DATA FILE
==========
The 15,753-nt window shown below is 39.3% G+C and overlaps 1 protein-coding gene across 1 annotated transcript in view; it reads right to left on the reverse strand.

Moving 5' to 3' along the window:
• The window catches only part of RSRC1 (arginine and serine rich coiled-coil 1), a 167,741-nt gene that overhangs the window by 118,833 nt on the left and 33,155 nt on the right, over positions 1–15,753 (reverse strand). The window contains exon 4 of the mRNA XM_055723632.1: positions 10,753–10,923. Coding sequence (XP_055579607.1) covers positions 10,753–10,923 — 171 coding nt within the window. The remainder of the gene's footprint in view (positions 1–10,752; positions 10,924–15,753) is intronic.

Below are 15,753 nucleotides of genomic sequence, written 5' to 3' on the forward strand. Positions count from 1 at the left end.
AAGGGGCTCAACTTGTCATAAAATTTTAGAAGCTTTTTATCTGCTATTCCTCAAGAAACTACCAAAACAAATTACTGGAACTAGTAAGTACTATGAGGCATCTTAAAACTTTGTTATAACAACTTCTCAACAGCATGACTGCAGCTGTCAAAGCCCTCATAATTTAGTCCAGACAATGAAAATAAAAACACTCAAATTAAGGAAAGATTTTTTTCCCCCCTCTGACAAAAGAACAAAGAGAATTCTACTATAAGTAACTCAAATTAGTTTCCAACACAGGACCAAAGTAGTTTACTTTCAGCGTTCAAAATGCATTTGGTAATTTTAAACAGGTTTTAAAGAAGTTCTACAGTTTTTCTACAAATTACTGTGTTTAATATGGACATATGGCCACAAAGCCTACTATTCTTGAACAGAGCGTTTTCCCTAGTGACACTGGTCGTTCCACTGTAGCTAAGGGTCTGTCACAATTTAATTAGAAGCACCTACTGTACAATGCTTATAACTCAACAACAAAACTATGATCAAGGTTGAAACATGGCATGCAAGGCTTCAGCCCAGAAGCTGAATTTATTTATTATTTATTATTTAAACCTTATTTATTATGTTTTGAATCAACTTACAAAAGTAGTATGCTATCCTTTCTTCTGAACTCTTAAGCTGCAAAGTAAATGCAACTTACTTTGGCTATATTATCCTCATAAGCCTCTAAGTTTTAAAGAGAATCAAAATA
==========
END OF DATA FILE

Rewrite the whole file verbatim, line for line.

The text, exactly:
The 15,753-nt window shown below is 39.3% G+C and overlaps 1 protein-coding gene across 1 annotated transcript in view; it reads right to left on the reverse strand.

Moving 5' to 3' along the window:
• The window catches only part of RSRC1 (arginine and serine rich coiled-coil 1), a 167,741-nt gene that overhangs the window by 118,833 nt on the left and 33,155 nt on the right, over positions 1–15,753 (reverse strand). The window contains exon 4 of the mRNA XM_055723632.1: positions 10,753–10,923. Coding sequence (XP_055579607.1) covers positions 10,753–10,923 — 171 coding nt within the window. The remainder of the gene's footprint in view (positions 1–10,752; positions 10,924–15,753) is intronic.

Below are 15,753 nucleotides of genomic sequence, written 5' to 3' on the forward strand. Positions count from 1 at the left end.
AAGGGGCTCAACTTGTCATAAAATTTTAGAAGCTTTTTATCTGCTATTCCTCAAGAAACTACCAAAACAAATTACTGGAACTAGTAAGTACTATGAGGCATCTTAAAACTTTGTTATAACAACTTCTCAACAGCATGACTGCAGCTGTCAAAGCCCTCATAATTTAGTCCAGACAATGAAAATAAAAACACTCAAATTAAGGAAAGATTTTTTTCCCCCCTCTGACAAAAGAACAAAGAGAATTCTACTATAAGTAACTCAAATTAGTTTCCAACACAGGACCAAAGTAGTTTACTTTCAGCGTTCAAAATGCATTTGGTAATTTTAAACAGGTTTTAAAGAAGTTCTACAGTTTTTCTACAAATTACTGTGTTTAATATGGACATATGGCCACAAAGCCTACTATTCTTGAACAGAGCGTTTTCCCTAGTGACACTGGTCGTTCCACTGTAGCTAAGGGTCTGTCACAATTTAATTAGAAGCACCTACTGTACAATGCTTATAACTCAACAACAAAACTATGATCAAGGTTGAAACATGGCATGCAAGGCTTCAGCCCAGAAGCTGAATTTATTTATTATTTATTATTTAAACCTTATTTATTATGTTTTGAATCAACTTACAAAAGTAGTATGCTATCCTTTCTTCTGAACTCTTAAGCTGCAAAGTAAATGCAACTTACTTTGGCTATATTATCCTCATAAGCCTCTAAGTTTTAAAGAGAATCAAAATA